Accessing Environmental Information Relating to Climate Change: A Case Study under UK Freedom of Information Legislation

By | July 15, 2010

For the Full Report in PDF Form, please click here.

[Illustrations, footnotes and references available in PDF version]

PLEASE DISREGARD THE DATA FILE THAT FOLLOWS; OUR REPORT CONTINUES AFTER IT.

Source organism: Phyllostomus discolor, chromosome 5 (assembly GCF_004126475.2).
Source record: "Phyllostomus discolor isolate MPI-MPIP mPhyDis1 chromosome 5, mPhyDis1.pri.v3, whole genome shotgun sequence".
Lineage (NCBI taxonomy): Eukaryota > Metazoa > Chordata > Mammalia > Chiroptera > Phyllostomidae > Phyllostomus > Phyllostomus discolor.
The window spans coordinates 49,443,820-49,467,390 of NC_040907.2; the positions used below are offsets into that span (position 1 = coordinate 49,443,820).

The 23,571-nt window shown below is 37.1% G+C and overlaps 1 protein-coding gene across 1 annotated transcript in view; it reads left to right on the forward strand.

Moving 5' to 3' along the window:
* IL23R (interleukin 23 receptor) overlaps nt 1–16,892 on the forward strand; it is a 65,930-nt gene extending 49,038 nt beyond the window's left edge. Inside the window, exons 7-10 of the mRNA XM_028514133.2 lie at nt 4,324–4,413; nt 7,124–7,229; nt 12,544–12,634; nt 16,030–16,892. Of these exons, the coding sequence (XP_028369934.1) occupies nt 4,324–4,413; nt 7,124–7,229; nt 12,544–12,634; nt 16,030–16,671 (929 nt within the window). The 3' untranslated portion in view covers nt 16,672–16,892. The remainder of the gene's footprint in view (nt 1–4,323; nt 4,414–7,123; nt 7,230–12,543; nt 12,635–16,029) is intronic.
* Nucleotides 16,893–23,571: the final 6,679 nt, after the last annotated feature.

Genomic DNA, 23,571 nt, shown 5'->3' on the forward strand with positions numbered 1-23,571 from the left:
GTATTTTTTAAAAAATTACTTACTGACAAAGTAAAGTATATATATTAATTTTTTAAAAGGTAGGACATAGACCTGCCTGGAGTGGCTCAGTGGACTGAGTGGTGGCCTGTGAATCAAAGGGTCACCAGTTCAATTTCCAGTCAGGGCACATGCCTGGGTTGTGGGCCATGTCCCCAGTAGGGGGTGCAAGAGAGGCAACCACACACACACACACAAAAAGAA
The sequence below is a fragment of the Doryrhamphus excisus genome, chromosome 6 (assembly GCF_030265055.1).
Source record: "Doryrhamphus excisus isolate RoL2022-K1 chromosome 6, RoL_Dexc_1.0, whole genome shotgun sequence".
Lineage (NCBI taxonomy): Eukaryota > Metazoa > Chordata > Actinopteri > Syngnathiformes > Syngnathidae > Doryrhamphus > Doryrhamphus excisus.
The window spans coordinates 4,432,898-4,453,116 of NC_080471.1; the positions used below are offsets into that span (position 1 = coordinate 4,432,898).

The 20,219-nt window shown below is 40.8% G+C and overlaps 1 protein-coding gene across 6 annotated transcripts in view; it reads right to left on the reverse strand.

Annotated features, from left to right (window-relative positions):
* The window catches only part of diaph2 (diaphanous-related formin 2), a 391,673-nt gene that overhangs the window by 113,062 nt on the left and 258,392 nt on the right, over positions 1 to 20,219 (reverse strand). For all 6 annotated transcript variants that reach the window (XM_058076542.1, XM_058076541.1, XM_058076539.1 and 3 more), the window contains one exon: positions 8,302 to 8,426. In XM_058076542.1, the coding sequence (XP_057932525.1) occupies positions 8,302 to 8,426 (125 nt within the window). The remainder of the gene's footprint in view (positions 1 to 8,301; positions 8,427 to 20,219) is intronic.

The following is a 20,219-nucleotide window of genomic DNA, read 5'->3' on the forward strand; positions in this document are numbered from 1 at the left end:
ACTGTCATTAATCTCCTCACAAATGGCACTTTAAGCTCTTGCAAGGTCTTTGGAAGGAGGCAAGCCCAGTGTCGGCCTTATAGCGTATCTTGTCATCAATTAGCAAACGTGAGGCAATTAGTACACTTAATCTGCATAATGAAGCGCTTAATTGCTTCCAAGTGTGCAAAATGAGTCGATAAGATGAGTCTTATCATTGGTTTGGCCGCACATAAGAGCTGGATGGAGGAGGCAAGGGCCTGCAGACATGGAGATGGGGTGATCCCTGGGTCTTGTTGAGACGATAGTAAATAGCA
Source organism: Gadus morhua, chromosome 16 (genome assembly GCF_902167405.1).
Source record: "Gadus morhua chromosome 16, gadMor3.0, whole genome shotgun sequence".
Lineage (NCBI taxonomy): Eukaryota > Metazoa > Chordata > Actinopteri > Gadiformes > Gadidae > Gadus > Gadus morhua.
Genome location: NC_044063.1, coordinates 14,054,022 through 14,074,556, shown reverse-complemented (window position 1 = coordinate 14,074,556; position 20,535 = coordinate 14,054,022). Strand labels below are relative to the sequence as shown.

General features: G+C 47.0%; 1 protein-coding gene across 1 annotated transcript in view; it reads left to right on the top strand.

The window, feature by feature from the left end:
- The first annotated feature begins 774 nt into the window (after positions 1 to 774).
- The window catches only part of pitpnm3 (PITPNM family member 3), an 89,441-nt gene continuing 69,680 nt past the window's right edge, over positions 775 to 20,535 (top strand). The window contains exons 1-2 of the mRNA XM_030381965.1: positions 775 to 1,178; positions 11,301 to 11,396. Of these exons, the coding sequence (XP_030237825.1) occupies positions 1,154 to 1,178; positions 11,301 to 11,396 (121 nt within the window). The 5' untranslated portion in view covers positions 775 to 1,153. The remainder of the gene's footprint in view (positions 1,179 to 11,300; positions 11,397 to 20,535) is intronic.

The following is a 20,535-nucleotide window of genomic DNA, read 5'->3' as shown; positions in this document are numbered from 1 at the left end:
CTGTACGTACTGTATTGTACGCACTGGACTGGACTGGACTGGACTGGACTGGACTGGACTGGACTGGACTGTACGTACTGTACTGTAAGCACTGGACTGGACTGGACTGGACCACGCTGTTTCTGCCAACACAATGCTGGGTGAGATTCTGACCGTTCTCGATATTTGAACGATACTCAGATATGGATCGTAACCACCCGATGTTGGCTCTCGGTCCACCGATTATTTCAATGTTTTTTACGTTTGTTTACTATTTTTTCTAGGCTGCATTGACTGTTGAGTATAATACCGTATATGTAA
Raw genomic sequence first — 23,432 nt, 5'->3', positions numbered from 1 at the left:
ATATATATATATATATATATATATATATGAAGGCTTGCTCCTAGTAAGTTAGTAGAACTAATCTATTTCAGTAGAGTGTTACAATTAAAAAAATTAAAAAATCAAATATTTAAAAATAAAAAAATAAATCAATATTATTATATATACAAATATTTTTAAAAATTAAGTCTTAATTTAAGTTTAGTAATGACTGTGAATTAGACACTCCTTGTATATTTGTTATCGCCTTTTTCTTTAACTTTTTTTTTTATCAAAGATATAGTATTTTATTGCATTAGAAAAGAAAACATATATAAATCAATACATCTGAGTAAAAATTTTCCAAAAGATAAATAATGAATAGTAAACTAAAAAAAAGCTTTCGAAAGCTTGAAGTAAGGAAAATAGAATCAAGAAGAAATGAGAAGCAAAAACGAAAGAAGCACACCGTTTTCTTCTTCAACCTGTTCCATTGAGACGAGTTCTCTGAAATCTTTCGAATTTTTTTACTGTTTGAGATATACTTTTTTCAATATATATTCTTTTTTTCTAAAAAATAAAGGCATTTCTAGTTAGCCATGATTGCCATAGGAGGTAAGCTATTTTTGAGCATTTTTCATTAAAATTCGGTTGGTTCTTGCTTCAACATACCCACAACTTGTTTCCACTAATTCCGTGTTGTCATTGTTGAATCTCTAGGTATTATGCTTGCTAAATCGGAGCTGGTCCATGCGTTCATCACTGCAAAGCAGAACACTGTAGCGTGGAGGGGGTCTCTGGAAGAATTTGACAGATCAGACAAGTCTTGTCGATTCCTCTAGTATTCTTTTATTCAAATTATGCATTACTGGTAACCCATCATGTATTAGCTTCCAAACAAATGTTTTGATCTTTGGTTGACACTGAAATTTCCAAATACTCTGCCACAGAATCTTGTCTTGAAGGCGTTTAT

The UK Freedom of Information Act (FoIA) and the Environmental Information Regulations (EIRs) are intended to provide a mechanism whereby information held by public authorities can be accessed by the public.  The House of Commons Science and Technology Committee recently considered the disclosure of information from the Climatic Research Unit (CRU) at the University of East Anglia and concluded that e-mails revealed scientists encouraged colleagues to resist disclosure and delete e-mails, apparently to prevent disclosure through FoI requests.  The case study presented here focuses on requests under FoI legislation to obtain climate information from the Met Office, particularly relating to assessments of global warming and causal relationships with greenhouse gas emissions. Evidence suggests both the CRU and the Met Office are part of a culture where institutional climate scientists are antagonistic towards disclosure of information.  This has serious implications for both the effective operation of FoI legislation and the openness and transparency of climate change assessments.